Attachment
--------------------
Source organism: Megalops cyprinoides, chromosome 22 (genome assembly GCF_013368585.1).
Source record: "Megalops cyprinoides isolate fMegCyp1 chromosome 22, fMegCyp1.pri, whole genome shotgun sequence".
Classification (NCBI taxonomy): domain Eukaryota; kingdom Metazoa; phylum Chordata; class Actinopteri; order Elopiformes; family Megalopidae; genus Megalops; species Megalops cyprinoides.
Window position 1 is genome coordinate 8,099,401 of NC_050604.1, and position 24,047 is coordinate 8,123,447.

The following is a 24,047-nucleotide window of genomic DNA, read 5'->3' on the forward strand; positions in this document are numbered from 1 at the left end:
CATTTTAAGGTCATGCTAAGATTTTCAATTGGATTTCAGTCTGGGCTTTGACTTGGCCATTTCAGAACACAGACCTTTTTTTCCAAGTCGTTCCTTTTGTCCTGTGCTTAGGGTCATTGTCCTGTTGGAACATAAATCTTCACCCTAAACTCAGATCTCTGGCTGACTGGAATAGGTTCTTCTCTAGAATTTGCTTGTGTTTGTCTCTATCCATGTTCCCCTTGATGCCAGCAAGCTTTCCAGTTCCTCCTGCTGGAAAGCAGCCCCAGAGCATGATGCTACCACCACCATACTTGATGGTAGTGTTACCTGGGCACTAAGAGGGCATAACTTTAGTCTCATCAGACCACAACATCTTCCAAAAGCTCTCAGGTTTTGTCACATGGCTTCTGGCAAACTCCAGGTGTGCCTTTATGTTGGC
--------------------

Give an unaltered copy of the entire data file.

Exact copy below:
Source organism: Megalops cyprinoides, chromosome 22 (genome assembly GCF_013368585.1).
Source record: "Megalops cyprinoides isolate fMegCyp1 chromosome 22, fMegCyp1.pri, whole genome shotgun sequence".
Classification (NCBI taxonomy): domain Eukaryota; kingdom Metazoa; phylum Chordata; class Actinopteri; order Elopiformes; family Megalopidae; genus Megalops; species Megalops cyprinoides.
Window position 1 is genome coordinate 8,099,401 of NC_050604.1, and position 24,047 is coordinate 8,123,447.

The following is a 24,047-nucleotide window of genomic DNA, read 5'->3' on the forward strand; positions in this document are numbered from 1 at the left end:
CATTTTAAGGTCATGCTAAGATTTTCAATTGGATTTCAGTCTGGGCTTTGACTTGGCCATTTCAGAACACAGACCTTTTTTTCCAAGTCGTTCCTTTTGTCCTGTGCTTAGGGTCATTGTCCTGTTGGAACATAAATCTTCACCCTAAACTCAGATCTCTGGCTGACTGGAATAGGTTCTTCTCTAGAATTTGCTTGTGTTTGTCTCTATCCATGTTCCCCTTGATGCCAGCAAGCTTTCCAGTTCCTCCTGCTGGAAAGCAGCCCCAGAGCATGATGCTACCACCACCATACTTGATGGTAGTGTTACCTGGGCACTAAGAGGGCATAACTTTAGTCTCATCAGACCACAACATCTTCCAAAAGCTCTCAGGTTTTGTCACATGGCTTCTGGCAAACTCCAGGTGTGCCTTTATGTTGGC